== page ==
Oxford Attractions

Oxford is famous the world over for its University and place in history. For more than 800 years it has been a home to royalty and scholars, and since the 9th century an established town. Although the university dominates central Oxford both physically and mentally, it is nowadays a bustling cosmopolitan town and home to a growing hi-tech community.

The origins of the university are obscure, but it appears that the reputation of Henry I (the so-called "Scholar King") helped attract students in the early 12th century. The first colleges, founded mostly by rich bishops, were ecclesiastical institutions. This was reflected in collegiate rules and regulations – until 1877 lecturers were not allowed to marry and women were not granted degrees until 1920.

Oxford can keep you occupied for several days. The university buildings (including thirty-nine official colleges) feature some of England's finest architecture. The compact centre of Oxford lies between the Thames and the Cherwell rivers. Many of the oldest colleges face onto the High Street or the sidestreets adjoining it, their mellow stonework combining to create one of the most beautiful parts of Oxford.

Magdalen College is one of the most beautiful to visit. The college is entered via a grand Victorian gateway, beyond which is the Chapel. The adjacent cloisters (arguably the finest in Oxford) are adorned by standing figures from the bible and folklore. Magdalen also boasts better grounds than most other colleges. The bridge (behind the cloisters) spans the River Cherwell to join Addison's Walk, a pathway following the river to a water meadow where rare wild fritillaries flower in spring.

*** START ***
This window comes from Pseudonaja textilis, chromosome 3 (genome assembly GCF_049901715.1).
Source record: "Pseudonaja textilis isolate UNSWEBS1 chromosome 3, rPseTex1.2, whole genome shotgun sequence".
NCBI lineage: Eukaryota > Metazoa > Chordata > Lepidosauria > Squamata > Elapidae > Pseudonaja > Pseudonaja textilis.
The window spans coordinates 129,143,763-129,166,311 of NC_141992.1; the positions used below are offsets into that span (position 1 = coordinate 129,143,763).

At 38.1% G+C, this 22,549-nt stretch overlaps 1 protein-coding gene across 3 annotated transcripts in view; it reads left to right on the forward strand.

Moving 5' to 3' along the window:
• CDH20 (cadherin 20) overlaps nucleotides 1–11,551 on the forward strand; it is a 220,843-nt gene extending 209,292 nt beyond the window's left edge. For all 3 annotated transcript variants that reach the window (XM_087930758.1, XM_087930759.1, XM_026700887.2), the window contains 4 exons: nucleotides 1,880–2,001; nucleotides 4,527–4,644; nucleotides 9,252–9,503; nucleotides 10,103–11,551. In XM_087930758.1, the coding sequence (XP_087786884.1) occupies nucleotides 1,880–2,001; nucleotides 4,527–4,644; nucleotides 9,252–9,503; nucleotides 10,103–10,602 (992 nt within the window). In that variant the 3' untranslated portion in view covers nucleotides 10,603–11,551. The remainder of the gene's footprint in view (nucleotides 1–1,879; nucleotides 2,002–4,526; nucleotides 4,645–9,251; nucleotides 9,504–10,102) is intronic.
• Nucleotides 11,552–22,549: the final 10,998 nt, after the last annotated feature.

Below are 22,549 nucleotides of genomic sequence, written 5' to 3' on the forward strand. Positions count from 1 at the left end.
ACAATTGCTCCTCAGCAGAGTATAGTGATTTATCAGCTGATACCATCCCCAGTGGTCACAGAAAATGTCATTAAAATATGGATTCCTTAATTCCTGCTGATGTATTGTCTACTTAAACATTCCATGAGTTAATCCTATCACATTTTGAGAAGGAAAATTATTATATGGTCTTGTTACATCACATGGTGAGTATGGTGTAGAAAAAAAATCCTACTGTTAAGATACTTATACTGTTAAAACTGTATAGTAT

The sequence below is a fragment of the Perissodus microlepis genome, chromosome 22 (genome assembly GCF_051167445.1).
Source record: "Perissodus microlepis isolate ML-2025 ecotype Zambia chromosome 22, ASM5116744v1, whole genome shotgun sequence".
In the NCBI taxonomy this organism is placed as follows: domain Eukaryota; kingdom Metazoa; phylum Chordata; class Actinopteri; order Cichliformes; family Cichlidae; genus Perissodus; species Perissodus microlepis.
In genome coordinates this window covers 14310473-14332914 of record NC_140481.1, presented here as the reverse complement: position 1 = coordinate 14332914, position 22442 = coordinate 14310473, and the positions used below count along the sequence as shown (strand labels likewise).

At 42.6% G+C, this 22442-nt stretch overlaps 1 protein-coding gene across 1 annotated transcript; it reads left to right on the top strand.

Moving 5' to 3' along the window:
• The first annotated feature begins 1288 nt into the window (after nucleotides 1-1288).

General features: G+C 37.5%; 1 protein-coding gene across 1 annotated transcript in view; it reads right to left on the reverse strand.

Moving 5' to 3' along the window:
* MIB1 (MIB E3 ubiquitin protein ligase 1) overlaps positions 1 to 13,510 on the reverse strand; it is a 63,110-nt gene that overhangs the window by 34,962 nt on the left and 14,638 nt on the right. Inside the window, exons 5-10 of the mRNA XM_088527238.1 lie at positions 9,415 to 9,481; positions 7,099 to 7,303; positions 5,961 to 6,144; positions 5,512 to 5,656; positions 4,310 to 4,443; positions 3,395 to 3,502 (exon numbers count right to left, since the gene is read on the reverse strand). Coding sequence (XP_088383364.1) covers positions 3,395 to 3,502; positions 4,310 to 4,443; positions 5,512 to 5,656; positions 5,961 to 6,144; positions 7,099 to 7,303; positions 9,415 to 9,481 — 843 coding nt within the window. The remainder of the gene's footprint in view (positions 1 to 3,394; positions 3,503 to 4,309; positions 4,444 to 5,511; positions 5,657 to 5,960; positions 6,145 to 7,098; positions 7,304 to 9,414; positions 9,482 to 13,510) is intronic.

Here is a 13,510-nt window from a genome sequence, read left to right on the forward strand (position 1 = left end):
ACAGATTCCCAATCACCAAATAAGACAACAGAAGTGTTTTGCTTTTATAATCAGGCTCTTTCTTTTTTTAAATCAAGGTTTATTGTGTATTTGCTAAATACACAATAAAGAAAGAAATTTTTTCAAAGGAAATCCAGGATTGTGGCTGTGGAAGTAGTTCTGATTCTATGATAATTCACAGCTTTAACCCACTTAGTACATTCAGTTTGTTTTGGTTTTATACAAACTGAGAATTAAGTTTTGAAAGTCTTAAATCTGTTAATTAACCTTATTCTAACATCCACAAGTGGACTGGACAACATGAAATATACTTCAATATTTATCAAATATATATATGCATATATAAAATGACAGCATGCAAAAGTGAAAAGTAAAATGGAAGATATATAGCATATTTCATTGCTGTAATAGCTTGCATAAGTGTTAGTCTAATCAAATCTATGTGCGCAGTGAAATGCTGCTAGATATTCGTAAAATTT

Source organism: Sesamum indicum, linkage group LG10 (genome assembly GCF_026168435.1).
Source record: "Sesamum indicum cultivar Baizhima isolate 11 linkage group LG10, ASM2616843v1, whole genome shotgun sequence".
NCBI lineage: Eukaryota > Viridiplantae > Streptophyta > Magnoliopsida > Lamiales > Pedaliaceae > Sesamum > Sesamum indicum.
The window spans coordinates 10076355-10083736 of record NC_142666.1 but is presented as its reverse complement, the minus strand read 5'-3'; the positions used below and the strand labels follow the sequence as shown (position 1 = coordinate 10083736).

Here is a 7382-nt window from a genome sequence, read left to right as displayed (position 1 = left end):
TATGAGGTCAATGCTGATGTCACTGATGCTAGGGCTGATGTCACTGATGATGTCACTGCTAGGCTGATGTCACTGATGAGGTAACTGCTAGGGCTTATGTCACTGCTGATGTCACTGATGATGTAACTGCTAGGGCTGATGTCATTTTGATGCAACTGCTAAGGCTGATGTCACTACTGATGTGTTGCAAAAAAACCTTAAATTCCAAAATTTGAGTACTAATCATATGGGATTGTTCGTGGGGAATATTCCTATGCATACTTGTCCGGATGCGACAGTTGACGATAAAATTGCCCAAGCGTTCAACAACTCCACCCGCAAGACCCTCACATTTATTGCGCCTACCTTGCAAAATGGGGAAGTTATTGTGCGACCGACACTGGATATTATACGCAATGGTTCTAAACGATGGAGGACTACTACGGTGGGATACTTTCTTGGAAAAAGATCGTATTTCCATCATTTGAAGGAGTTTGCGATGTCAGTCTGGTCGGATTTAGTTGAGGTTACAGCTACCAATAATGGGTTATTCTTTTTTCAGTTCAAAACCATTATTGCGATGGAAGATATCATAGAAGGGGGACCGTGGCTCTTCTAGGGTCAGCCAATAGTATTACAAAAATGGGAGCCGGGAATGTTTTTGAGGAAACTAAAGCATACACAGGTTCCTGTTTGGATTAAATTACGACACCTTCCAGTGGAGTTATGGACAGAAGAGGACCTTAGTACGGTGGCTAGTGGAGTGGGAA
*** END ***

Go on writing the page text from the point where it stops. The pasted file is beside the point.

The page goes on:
Christ Church College is Oxford's largest, most prestigious college. Albert Einstein, William Gladstone and no fewer than twelve other British Prime Ministers were educated here. The chapel of Christ Church College is also Oxford’s Cathedral. The present structure is essentially Norman. The Norman legacy is most apparent in the choir, where massive columns rise to delicate 15th century stone vaulting. Fine medieval carving and several impressive tombs have also survived here, most notably the shrine of St Frideswide.

The university's principal museums grew up around the collections of John Tradescant, gardener to Charles I and an energetic traveller. During his wanderings, Tradescant built up a huge collection of artifacts and natural specimens, which were eventually split up between the Ashmolean and the Pitt-Rivers museums.

Occupying a mammoth Neoclassical building, the Ashmolean is the oldest museum in the country. Highlights include the Egyptian rooms (with well-preserved mummies and sarcophagi), unusual frescoes, rare textiles from the Roman and Byzantine periods and several fine examples of relief carving, such as on the shrine of Taharqa. The Islamic Art, Chinese Art and European Painting sections are all remarkable.